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March 5, 2008

A Column of Personal Opinion
By State Senator Sheila Harsdorf

Recap of Wisconsin Legislative Action

As the Wisconsin Legislature nears the end of its two-year regular legislative session this month, there is a flurry of activity in both the Senate and the Assembly. Wisconsin voters, with a renowned independent streak, have elected a split control legislature, one of eleven in the nation. Getting legislation through both houses requires compromise.

Many noteworthy bills have passed the Democratic-controlled State Senate, including requiring health care coverage of children with autism, reform of financing of our State Supreme Court elections, and expansion of the “No Call” list to cell phones. The Republican-controlled State Assembly likewise has pushed an agenda that includes creating tax incentives for Health Savings Accounts, banning partial birth abortion, and an embrace of portions of the Governor’s economic agenda. Meanwhile, agreements are actively being sought on contentious legislation related to Virtual Schools and the Great Lakes Compact.

Looming over our state is a national economic slowdown that has decreased tax revenue to create a budget shortfall of $655 million. This will require hard budget choices and the Governor is expected to introduce legislation shortly to eliminate the shortfall, as required by law. I believe strongly that this is a time in which state government needs to scale back and not resort to new taxes to fill the budget hole. I disagree with Senate Democratic leadership suggestions that new taxes on businesses, new taxes on hospital patients, and restoration of the Death Tax is a good way to fill the budget hole.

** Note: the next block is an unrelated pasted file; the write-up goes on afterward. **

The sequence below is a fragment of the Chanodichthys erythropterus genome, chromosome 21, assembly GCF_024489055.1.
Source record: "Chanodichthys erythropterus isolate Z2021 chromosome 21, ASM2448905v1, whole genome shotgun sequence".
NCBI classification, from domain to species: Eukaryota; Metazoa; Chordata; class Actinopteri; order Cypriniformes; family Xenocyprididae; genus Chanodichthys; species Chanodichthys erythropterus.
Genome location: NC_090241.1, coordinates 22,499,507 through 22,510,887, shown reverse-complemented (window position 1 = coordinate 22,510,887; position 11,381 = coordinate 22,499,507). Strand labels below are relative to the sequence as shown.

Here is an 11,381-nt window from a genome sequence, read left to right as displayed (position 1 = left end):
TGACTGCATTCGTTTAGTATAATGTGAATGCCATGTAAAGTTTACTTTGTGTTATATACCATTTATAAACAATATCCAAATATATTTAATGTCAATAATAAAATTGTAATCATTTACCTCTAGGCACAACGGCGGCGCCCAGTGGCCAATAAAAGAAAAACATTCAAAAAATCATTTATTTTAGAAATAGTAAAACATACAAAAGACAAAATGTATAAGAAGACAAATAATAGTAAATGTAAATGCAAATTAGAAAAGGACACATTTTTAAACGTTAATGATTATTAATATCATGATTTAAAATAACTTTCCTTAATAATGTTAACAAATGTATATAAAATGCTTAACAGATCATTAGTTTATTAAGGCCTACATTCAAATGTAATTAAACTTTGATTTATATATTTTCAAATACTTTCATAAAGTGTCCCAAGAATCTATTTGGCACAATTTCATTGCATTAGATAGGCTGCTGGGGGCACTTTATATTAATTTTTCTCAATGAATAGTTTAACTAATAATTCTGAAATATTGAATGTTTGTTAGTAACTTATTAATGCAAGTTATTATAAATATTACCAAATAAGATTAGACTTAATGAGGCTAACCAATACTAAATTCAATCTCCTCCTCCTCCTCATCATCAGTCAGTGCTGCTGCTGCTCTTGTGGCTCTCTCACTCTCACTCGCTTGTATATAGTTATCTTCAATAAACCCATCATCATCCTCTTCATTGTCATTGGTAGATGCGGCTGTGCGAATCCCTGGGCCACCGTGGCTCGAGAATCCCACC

I am pleased that the Legislature did come together to pass some important initiatives on a bipartisan basis. This includes a proposed amendment to ban the Frankenstein Veto, which will be before state voters on the April 1 ballot. A Yes vote will lead to important budget reform that helps restore tax-and-spend accountability. Also passed was BadgerCare Plus, which will ensure access to health care for all Wisconsin children. Wisconsin will have one of the lowest uninsured rates in the nation. SeniorCare was extended providing important savings in prescription drug costs for seniors. And, the session opened last year with the most comprehensive Ethics and Election reform in thirty years in the establishment of the Government Accountability Board.

These past two weeks, I have also been holding listening sessions throughout the 10th Senate district. The opinions have been as varied as those we find in the legislature. The challenge is working together to get things done that benefit Wisconsin. Your input is vital. Please contact me by calling 1-800-862-1092 or via email at